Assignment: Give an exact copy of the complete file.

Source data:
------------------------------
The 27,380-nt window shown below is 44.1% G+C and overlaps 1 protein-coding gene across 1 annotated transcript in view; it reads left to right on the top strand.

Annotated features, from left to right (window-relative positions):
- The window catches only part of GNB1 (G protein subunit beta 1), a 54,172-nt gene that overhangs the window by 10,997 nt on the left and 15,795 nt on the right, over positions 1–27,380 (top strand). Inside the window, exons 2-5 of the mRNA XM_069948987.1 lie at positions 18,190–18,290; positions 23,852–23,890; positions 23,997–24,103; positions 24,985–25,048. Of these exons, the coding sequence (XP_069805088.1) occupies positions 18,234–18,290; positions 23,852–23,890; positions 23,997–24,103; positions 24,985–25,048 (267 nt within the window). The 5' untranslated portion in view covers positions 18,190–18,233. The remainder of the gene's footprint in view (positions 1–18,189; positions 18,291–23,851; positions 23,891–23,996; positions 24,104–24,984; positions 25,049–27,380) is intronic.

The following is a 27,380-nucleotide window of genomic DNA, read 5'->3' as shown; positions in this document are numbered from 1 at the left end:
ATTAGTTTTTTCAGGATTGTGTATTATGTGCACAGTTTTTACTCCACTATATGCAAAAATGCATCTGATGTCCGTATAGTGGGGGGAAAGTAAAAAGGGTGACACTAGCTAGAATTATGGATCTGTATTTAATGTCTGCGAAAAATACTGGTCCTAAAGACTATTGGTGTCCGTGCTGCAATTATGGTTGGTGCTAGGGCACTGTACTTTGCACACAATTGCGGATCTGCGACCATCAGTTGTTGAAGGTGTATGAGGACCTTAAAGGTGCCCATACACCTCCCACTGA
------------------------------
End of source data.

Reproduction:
The 27,380-nt window shown below is 44.1% G+C and overlaps 1 protein-coding gene across 1 annotated transcript in view; it reads left to right on the top strand.

Annotated features, from left to right (window-relative positions):
- The window catches only part of GNB1 (G protein subunit beta 1), a 54,172-nt gene that overhangs the window by 10,997 nt on the left and 15,795 nt on the right, over positions 1–27,380 (top strand). Inside the window, exons 2-5 of the mRNA XM_069948987.1 lie at positions 18,190–18,290; positions 23,852–23,890; positions 23,997–24,103; positions 24,985–25,048. Of these exons, the coding sequence (XP_069805088.1) occupies positions 18,234–18,290; positions 23,852–23,890; positions 23,997–24,103; positions 24,985–25,048 (267 nt within the window). The 5' untranslated portion in view covers positions 18,190–18,233. The remainder of the gene's footprint in view (positions 1–18,189; positions 18,291–23,851; positions 23,891–23,996; positions 24,104–24,984; positions 25,049–27,380) is intronic.

The following is a 27,380-nucleotide window of genomic DNA, read 5'->3' as shown; positions in this document are numbered from 1 at the left end:
ATTAGTTTTTTCAGGATTGTGTATTATGTGCACAGTTTTTACTCCACTATATGCAAAAATGCATCTGATGTCCGTATAGTGGGGGGAAAGTAAAAAGGGTGACACTAGCTAGAATTATGGATCTGTATTTAATGTCTGCGAAAAATACTGGTCCTAAAGACTATTGGTGTCCGTGCTGCAATTATGGTTGGTGCTAGGGCACTGTACTTTGCACACAATTGCGGATCTGCGACCATCAGTTGTTGAAGGTGTATGAGGACCTTAAAGGTGCCCATACACCTCCCACTGA